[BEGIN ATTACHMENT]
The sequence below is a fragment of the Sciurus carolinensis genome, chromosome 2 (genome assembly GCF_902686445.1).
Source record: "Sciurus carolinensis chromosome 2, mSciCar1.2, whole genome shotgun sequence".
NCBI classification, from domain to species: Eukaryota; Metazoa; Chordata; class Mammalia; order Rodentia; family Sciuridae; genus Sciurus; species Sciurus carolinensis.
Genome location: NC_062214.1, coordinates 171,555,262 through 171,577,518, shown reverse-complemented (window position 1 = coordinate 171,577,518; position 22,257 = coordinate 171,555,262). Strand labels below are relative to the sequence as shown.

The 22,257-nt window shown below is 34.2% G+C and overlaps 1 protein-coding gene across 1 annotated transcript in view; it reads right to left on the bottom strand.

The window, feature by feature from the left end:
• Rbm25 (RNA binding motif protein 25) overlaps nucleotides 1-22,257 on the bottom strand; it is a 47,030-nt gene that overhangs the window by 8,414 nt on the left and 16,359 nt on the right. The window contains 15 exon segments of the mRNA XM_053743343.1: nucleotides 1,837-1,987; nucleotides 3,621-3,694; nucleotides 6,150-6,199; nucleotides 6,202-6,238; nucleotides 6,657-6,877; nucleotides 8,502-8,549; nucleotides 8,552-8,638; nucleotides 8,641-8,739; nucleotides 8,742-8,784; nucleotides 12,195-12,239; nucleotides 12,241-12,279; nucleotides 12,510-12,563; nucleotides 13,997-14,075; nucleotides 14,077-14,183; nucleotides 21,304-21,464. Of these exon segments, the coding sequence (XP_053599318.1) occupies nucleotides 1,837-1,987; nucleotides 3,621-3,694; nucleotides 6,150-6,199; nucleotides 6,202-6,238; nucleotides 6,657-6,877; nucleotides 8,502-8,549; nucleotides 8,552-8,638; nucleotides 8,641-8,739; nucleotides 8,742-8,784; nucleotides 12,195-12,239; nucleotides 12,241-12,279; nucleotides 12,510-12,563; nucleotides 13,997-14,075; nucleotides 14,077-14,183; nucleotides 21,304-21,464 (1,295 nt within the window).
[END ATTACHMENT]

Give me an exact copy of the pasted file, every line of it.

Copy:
The sequence below is a fragment of the Sciurus carolinensis genome, chromosome 2 (genome assembly GCF_902686445.1).
Source record: "Sciurus carolinensis chromosome 2, mSciCar1.2, whole genome shotgun sequence".
NCBI classification, from domain to species: Eukaryota; Metazoa; Chordata; class Mammalia; order Rodentia; family Sciuridae; genus Sciurus; species Sciurus carolinensis.
Genome location: NC_062214.1, coordinates 171,555,262 through 171,577,518, shown reverse-complemented (window position 1 = coordinate 171,577,518; position 22,257 = coordinate 171,555,262). Strand labels below are relative to the sequence as shown.

The 22,257-nt window shown below is 34.2% G+C and overlaps 1 protein-coding gene across 1 annotated transcript in view; it reads right to left on the bottom strand.

The window, feature by feature from the left end:
• Rbm25 (RNA binding motif protein 25) overlaps nucleotides 1-22,257 on the bottom strand; it is a 47,030-nt gene that overhangs the window by 8,414 nt on the left and 16,359 nt on the right. The window contains 15 exon segments of the mRNA XM_053743343.1: nucleotides 1,837-1,987; nucleotides 3,621-3,694; nucleotides 6,150-6,199; nucleotides 6,202-6,238; nucleotides 6,657-6,877; nucleotides 8,502-8,549; nucleotides 8,552-8,638; nucleotides 8,641-8,739; nucleotides 8,742-8,784; nucleotides 12,195-12,239; nucleotides 12,241-12,279; nucleotides 12,510-12,563; nucleotides 13,997-14,075; nucleotides 14,077-14,183; nucleotides 21,304-21,464. Of these exon segments, the coding sequence (XP_053599318.1) occupies nucleotides 1,837-1,987; nucleotides 3,621-3,694; nucleotides 6,150-6,199; nucleotides 6,202-6,238; nucleotides 6,657-6,877; nucleotides 8,502-8,549; nucleotides 8,552-8,638; nucleotides 8,641-8,739; nucleotides 8,742-8,784; nucleotides 12,195-12,239; nucleotides 12,241-12,279; nucleotides 12,510-12,563; nucleotides 13,997-14,075; nucleotides 14,077-14,183; nucleotides 21,304-21,464 (1,295 nt within the window).